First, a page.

Premier Kathy Dunderdale may think it won’t cost the province to partially eliminate minimum processing requirements on seafood, but some people much closer to the fishery disagree.
The change to the minimum processing requirements comes as part of the Canada-Europe free trade deal. Canada will have unrestricted access to European markets with respect to fish products.
Tuesday, Dunderdale announ-ced a $400-million fisheries industry fund that’s part of the new free trade deal — $280 million of it will come from the federal government and the province will ante up the remaining $120 million.
Exactly what that money will be used for is unknown. A government news release was not specific, saying the funds would be used “to invest in research and development, new marketing initiatives, fisheries research and enhancements to provincial fisheries infrastructure.”
While the majority of the 100 people at the premier’s announcement on Tuesday seemed quite impressed with the deal — including FFAW president Earle McCurdy and seafood processors representative Derek Butler — the deal is hardly without its harsh critics.
Leo Seymour is a small-boat fisherman out of Harbour Round.
“I think that’s another nail in the coffin for rural Newfoundland,” Seymour told The Telegram on Wednesday.
Killing minimal processing will kill inshore fishermen like him, he added.
“If you’re doing away with the small processors, then who cares about Leo Seymour if he gets 500 pounds of mackerel or 1,000 pounds of mackerel? Who’s gonna come for that? Nobody.”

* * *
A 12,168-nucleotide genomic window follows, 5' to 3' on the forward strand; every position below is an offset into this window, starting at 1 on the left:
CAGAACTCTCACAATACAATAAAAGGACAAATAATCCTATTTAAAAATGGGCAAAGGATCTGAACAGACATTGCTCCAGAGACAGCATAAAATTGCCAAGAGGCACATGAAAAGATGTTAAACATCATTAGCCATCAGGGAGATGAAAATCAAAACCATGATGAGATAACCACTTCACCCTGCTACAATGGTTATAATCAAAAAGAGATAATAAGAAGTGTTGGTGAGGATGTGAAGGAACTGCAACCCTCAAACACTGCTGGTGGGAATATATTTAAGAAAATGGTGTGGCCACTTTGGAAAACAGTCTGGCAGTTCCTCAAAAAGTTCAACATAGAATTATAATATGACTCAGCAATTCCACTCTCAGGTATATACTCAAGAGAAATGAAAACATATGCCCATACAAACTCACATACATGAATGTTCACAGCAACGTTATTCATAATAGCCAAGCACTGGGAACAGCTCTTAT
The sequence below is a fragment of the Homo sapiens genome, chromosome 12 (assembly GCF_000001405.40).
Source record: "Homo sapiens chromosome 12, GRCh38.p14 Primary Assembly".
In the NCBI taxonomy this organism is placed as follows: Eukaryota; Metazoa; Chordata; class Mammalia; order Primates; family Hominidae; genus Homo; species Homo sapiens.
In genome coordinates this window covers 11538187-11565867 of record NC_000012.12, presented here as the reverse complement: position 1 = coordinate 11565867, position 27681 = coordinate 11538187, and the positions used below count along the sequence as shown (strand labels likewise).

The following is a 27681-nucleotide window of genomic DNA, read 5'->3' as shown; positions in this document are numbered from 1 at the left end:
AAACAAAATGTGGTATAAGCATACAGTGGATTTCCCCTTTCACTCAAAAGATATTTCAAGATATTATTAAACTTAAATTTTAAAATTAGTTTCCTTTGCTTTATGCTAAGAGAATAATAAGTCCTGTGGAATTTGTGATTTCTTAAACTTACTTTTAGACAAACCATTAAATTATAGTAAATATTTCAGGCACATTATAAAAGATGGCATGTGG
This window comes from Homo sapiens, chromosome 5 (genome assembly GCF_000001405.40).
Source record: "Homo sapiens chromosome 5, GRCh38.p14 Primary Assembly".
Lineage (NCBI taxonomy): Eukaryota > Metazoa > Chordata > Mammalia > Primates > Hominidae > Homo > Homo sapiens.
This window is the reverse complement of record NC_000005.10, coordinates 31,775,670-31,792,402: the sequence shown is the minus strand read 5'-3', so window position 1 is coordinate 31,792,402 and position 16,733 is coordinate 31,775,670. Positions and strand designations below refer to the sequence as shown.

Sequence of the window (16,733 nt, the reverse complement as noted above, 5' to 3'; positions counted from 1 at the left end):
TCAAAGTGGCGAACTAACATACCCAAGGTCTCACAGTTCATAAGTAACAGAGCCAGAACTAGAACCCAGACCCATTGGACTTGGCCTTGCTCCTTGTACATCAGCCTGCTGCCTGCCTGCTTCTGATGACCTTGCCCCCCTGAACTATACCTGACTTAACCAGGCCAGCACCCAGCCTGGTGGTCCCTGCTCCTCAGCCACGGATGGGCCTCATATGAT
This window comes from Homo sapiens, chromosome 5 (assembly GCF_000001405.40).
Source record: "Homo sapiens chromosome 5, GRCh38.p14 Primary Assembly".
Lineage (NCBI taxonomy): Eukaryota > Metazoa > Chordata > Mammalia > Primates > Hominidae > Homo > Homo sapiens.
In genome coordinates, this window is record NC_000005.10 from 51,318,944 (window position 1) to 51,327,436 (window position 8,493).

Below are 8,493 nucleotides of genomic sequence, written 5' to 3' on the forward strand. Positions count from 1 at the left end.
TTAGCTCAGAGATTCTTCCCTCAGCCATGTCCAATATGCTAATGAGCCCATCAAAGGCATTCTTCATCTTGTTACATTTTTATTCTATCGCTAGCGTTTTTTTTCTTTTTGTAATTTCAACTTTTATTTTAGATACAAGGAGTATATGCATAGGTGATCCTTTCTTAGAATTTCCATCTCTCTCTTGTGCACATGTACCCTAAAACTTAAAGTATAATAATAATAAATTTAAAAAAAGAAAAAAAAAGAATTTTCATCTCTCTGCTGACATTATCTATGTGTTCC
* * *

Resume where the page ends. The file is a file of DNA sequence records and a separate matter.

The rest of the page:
He’s not alone in his opinion. Fisheries advocate Gus Etchegary essentially called the deal smoke and mirrors.
“I think it’s one of the biggest sellouts that we’ve experienced since confederation,” he said.
Etchegary thinks the provincial government was told to come across the table with the elimination of the minimum processing in order to get the deal signed.
“Neither of the two ministers who were sitting with her, and certainly Kathy Dunderdale doesn’t have a clue about what the impact is of making unprocessed fish available to foreigners. She hasn’t got a clue.”
As far as the $280 million from the federal government is concerned, that’s just the sellout price, in his opinion.
“They have bribed this woman who sits as premier of Newfoundland,” Etchegary said.
Having an open market is fine, Etchegary said, but there’s a more basic problem with the resource that exists here in this province. There is no scientific capability left in the province, he said, something that’s essential for gaining information on managing, and in some cases rebuilding, a resource.
“Nobody has tired to rectify the basic problem, which is that we have a resource that’s been abandoned by the Department of Fisheries in Ottawa,” he said.
“Having it chopped and chopped and chopped since 1995, they come out now with $280 million. Why?”
Seymour didn’t have much to say about the money as there are so few details yet on what it will be used for. One term he said he doesn’t want to hear again, though, is “fisheries restructuring.”
“I’m after hearing that word ‘restructured’ that often it got me poisoned,” he said.
In his opinion, there shouldn’t be fewer fish plants in the province but more. Sending the product away isn’t going to do anything for fishermen like him.
Etchegary said the consequences of the deal will follow in the wake of its ratification expected in 2015.
“The impact of this is at least two years down the road. At that time, all those who were around that day shouting are gone. And the people who are going to suffer are still here or in Alberta.”